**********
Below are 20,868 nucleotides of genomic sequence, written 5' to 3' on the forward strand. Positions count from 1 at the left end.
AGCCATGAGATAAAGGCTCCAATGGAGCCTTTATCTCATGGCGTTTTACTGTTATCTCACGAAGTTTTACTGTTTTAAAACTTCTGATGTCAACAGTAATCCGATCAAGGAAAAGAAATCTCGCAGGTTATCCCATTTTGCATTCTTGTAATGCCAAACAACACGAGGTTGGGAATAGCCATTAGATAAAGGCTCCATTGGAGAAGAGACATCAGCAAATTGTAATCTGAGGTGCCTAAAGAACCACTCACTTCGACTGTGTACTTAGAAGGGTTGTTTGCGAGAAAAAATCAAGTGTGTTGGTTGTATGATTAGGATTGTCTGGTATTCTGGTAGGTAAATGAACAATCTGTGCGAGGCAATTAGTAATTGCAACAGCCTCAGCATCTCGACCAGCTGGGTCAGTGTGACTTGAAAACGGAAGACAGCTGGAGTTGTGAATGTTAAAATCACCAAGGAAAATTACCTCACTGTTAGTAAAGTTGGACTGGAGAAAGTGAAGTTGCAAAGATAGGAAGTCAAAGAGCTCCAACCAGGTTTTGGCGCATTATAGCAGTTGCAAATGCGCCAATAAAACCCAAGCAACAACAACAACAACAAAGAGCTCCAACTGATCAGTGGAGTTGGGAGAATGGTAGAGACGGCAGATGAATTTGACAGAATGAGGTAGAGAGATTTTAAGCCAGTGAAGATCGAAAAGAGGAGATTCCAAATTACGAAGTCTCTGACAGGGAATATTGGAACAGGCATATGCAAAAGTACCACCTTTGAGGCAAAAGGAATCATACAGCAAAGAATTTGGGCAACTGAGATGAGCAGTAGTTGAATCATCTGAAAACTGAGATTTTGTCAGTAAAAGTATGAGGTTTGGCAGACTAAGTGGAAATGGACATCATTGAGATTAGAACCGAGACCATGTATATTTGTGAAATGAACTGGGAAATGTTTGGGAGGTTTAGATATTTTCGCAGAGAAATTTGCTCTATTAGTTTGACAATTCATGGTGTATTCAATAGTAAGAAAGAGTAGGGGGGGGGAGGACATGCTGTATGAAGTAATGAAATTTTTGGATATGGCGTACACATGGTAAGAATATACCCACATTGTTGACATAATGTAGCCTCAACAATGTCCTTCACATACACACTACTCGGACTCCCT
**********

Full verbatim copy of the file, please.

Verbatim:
Below are 20,868 nucleotides of genomic sequence, written 5' to 3' on the forward strand. Positions count from 1 at the left end.
AGCCATGAGATAAAGGCTCCAATGGAGCCTTTATCTCATGGCGTTTTACTGTTATCTCACGAAGTTTTACTGTTTTAAAACTTCTGATGTCAACAGTAATCCGATCAAGGAAAAGAAATCTCGCAGGTTATCCCATTTTGCATTCTTGTAATGCCAAACAACACGAGGTTGGGAATAGCCATTAGATAAAGGCTCCATTGGAGAAGAGACATCAGCAAATTGTAATCTGAGGTGCCTAAAGAACCACTCACTTCGACTGTGTACTTAGAAGGGTTGTTTGCGAGAAAAAATCAAGTGTGTTGGTTGTATGATTAGGATTGTCTGGTATTCTGGTAGGTAAATGAACAATCTGTGCGAGGCAATTAGTAATTGCAACAGCCTCAGCATCTCGACCAGCTGGGTCAGTGTGACTTGAAAACGGAAGACAGCTGGAGTTGTGAATGTTAAAATCACCAAGGAAAATTACCTCACTGTTAGTAAAGTTGGACTGGAGAAAGTGAAGTTGCAAAGATAGGAAGTCAAAGAGCTCCAACCAGGTTTTGGCGCATTATAGCAGTTGCAAATGCGCCAATAAAACCCAAGCAACAACAACAACAACAAAGAGCTCCAACTGATCAGTGGAGTTGGGAGAATGGTAGAGACGGCAGATGAATTTGACAGAATGAGGTAGAGAGATTTTAAGCCAGTGAAGATCGAAAAGAGGAGATTCCAAATTACGAAGTCTCTGACAGGGAATATTGGAACAGGCATATGCAAAAGTACCACCTTTGAGGCAAAAGGAATCATACAGCAAAGAATTTGGGCAACTGAGATGAGCAGTAGTTGAATCATCTGAAAACTGAGATTTTGTCAGTAAAAGTATGAGGTTTGGCAGACTAAGTGGAAATGGACATCATTGAGATTAGAACCGAGACCATGTATATTTGTGAAATGAACTGGGAAATGTTTGGGAGGTTTAGATATTTTCGCAGAGAAATTTGCTCTATTAGTTTGACAATTCATGGTGTATTCAATAGTAAGAAAGAGTAGGGGGGGGGAGGACATGCTGTATGAAGTAATGAAATTTTTGGATATGGCGTACACATGGTAAGAATATACCCACATTGTTGACATAATGTAGCCTCAACAATGTCCTTCACATACACACTACTCGGACTCCCT